The Remote Revolution: The Challenges with Virtual Employment


Paralegals Per Diem provides virtual paralegal serrvices as well as on-site paralegals on an ad hoc basis

There are clear challenges to remote employment including accountability, technology selection, security, and maintaining company culture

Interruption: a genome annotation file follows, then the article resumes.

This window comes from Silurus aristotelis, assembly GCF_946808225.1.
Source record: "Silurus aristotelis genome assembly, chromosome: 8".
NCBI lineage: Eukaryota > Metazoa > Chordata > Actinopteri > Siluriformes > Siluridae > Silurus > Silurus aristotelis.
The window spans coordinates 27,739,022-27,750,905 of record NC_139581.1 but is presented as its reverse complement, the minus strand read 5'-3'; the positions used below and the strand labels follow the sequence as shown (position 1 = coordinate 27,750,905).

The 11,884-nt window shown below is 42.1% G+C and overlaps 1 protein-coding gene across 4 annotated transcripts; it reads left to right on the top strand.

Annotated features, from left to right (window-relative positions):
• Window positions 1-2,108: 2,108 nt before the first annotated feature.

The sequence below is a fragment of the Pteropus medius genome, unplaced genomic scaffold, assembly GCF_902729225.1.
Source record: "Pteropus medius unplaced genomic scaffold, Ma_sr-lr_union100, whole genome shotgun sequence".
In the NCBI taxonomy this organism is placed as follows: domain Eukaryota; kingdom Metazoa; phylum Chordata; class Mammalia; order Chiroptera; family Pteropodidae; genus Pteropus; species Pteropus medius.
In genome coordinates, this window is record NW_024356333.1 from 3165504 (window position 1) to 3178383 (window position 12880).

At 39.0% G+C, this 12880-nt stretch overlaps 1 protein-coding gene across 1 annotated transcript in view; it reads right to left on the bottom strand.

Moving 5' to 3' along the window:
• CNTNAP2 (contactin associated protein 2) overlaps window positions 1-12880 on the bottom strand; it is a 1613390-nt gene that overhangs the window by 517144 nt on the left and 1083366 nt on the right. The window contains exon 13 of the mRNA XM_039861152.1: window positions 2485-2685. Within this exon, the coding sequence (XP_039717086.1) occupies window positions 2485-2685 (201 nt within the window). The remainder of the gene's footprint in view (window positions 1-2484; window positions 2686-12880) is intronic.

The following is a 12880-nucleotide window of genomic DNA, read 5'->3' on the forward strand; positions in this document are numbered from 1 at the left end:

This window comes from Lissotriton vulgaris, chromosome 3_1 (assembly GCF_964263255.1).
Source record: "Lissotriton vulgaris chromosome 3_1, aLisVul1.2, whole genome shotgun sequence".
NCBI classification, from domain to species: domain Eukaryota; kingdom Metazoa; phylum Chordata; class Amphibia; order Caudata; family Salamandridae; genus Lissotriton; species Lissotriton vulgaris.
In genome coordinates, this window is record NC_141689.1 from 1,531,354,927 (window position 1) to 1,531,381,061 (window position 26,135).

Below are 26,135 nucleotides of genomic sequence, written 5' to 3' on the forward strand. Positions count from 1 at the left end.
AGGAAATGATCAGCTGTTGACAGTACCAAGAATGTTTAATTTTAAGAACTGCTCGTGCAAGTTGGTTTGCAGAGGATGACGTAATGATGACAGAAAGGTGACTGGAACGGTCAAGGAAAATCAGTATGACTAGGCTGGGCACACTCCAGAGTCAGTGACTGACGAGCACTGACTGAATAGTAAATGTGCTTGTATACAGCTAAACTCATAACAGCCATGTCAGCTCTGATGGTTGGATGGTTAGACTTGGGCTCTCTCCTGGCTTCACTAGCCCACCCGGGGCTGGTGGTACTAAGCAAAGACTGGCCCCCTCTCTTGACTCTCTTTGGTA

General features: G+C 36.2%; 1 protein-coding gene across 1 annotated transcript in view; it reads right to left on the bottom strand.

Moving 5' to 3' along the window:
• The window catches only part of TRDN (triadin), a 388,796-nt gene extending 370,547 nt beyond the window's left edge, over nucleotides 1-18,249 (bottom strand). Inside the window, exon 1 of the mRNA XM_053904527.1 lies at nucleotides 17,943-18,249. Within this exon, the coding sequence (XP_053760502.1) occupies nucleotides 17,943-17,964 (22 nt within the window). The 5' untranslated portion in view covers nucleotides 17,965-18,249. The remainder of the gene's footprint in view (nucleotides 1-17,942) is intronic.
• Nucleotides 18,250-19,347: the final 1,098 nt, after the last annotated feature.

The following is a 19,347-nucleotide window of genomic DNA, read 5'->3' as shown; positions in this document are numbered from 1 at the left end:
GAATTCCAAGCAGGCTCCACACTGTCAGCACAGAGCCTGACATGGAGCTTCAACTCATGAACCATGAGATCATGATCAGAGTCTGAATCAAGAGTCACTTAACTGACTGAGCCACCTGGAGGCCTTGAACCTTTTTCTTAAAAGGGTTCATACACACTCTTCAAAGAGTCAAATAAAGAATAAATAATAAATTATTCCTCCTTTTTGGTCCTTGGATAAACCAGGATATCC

Remote employment developed a bad reputation in 2013 after Yahoo CEO Marissa Mayer instituted a “no work from home” policy for her 12,000 employees. This demonstrated that if the person in charge of the company does not subscribe to the philosophy, it won’t work. Before beginning to build a remote team or even hire a remote individual, one of the biggest challenges is getting top-down executive level buy-in to deploy a staffing model that integrates or holistically reinvents a team with work from home employees. Scott Zimmerman, manager of Automated Litigation Support for Haynes and Boone, and advocate for WFH staffing, notes, “Hiring remote employees is not a decision to be made without thought and calculated planning; it is very different from the way law firms traditionally operate and will require significant change within all levels of your organization.” Managers of litigation support departments, IT and help desk operations and even document review teams are best positioned to get approval for this staffing strategy by first creating an airtight business plan. Additionally, a great strategy for developing attorney trust in remote workers is to allow existing employees the ability to work remotely. Since trust is already established between the lawyer(s) and a proven staff member, integrating remote support through current staff is a great starting point to building buy-in. Zimmerman reiterates, “Trust is the cornerstone and greatest challenge of deploying a successful remote staffing model.” The primary reason employers, law firm and otherwise, are against a remote workforce is the belief that, unmonitored at home, employees will be off task and distracted more often and thus less productive or effective. Said more simply by Dave Nevogt, founder of Hubstaff time tracking software, dismissal of remote hires “stems from trust issues and a hesitation to deviate from the common/comfortable ways to run a business.” There is a perceived leap of faith that employers feel they are taking by hiring someone to work from home. Unmonitored and remote, however, are not synonymous. Technology has begun to solve issues of accountability and employee visibility, but selecting the right technology for your organization to scale remote staffers is a critical and potentially costly initial investment. Drew Brody, COO/CFO for TRU Staffing Partners, believes “no one technology will solve all your remote management problems.” Instead, Brody contends that “the key to successfully managing a work from home staff is in selecting the right combination of tools and technologies in concert with detailed and documented processes and protocols for using these chosen technologies.” Virtual Management Technology There are several reasons to use virtual management technology: a centralized place for companywide information (CRM tool, Intranet, SharePoint), communication tools (video and audio), time tracking, screen sharing (group or individual training tools), documentation of efforts and accessibility. Some tools solve several problems at once. Paul Prewitt, director of client services for Contact Discovery Services, also an advocate for WFH staffing, has “found that the advanced IM applications that have voice, video and screen share capabilities help to close the gaps” in areas of accountability and communication. Prewitt, like Brody, is a big fan of Skype for Business because it “gives (his) team the ability to communicate in a variety of ways one-on-one or as a group and allows (him) to have insight into who is online and available.” Skype for Business, formerly Lync for Microsoft, will indicate if an employee is “available, busy, off work, do not disturb, on a call” and more. The tool also allows each user to IM screen share with multiple internal employees at once making training and demonstration simple and easy. The tool also boasts a mobile app so employees can always stay connected and in communication (even when they take advantage of being away from their desk). Cloud providers, like Microsoft 365, allow employees to access their email and data from anywhere. Cloud solutions also generally address issues of security. “It is highly recommended for going remote, to go to the cloud and choose a top-tier brand to support your virtual infrastructure,” professes Brody. Technology solves and automates many issues of remote management regarding accountability and accessibility, but cannot enforce or dictate employee behavior. Remote staffing is not for every role or every individual. Zimmerman knows all too well how challenging finding the right candidate for remote employment can be: “Now that you have made the decision to hire remote, you may find yourself being flooded with resumes.” He is right. According to globalworkplaceanalytics.com, “80 percent to 90 percent of the U.S. workforce says they would like to telework” at least part-time. In an informal survey taken by TRU Staffing Partners in 2011, the number one motivator for employees to change jobs in legal technology was “compensation,” followed by “vertical mobility,” with desire to “work remotely” in fifth place. The same survey in 2015 found that desire to work remotely moved to the number three motivator for legal tech pros. Bottom line: legal tech professionals, like the rest of Americans, want to work more from home. Desire, however, does not always equal aptitude for remote employment. “The interview process holds even greater importance when looking for people who can self-manage and self-motivate,” adds Prewitt. “Asking traditional interview questions about the candidate’s experience won’t give you the info you need to determine if the person is the right fit for a remote position,” he continues Some questions to consider: “Tell me about how you organize your calendar. How much time do you spend on the phone a day? Do you enjoy that? What does the area in your home that you would work remotely from look and feel like? Does it have good sunlight? What kinds of technology do you interact with daily, hardware and websites?” Often certain people thrive on being “in the room” in order to feel creative and fulfilled, and while these might typically be fantastic hires, their need for face-to-face human interaction will ultimately make them ill-suited for the position. Virtual Interviews Hiring someone who will work from home doesn’t mean you should only interview them from home. Zimmerman urges employers to “still meet the candidates in-person during the interview process because there is a lot that you can gather from an in-person meeting that just doesn’t translate via a video conference call.” Body language, eye contact, handshakes, apparel and more are always indicators of professionalism and fit. Just because an employee works from home does not preclude them from potentially meeting clients or other employees in person down the road. Do not cheat yourself from making smart hiring decisions by shortcutting the interview process. Additionally, spending some time in-person after being hired is an important part of creating and defining company culture. Prewitt believes “it helps to plan at least two events a year that bring everyone together under one roof in a collaborative effort.” He contends that these quarterly or semiannual events “make it that much easier for resources to reach out and collaborate while hundreds or even thousands of miles apart.” In closing, Zimmerman draws important attention to a community of professionals that have always thrived on remote employment and had little struggle with employer buy-in for the model: sales professionals. “If after reading this article you are still in doubt or cautiously optimistic, I encourage you to look at the sales profession.” Most salespeople work remotely and are not measured by how much they work but rather by their production. When you evaluate the types of tools salespeople use, most have a cell phone, computer, secure access to the office network from home, email and a CRM tool. That’s it — and all these tools can be made available to other employees. Clients are always looking for cost reduction and efficiency without sacrificing results and integrity. Vendors are always looking for ways to increase their margins in an increasingly commoditized market. If remote employment can create savings of time and money while increasing retention and maintaining client satisfaction, then it is perhaps a model worth exploring – not just for law firms and corporations – but more pointedly for the service providers who support them.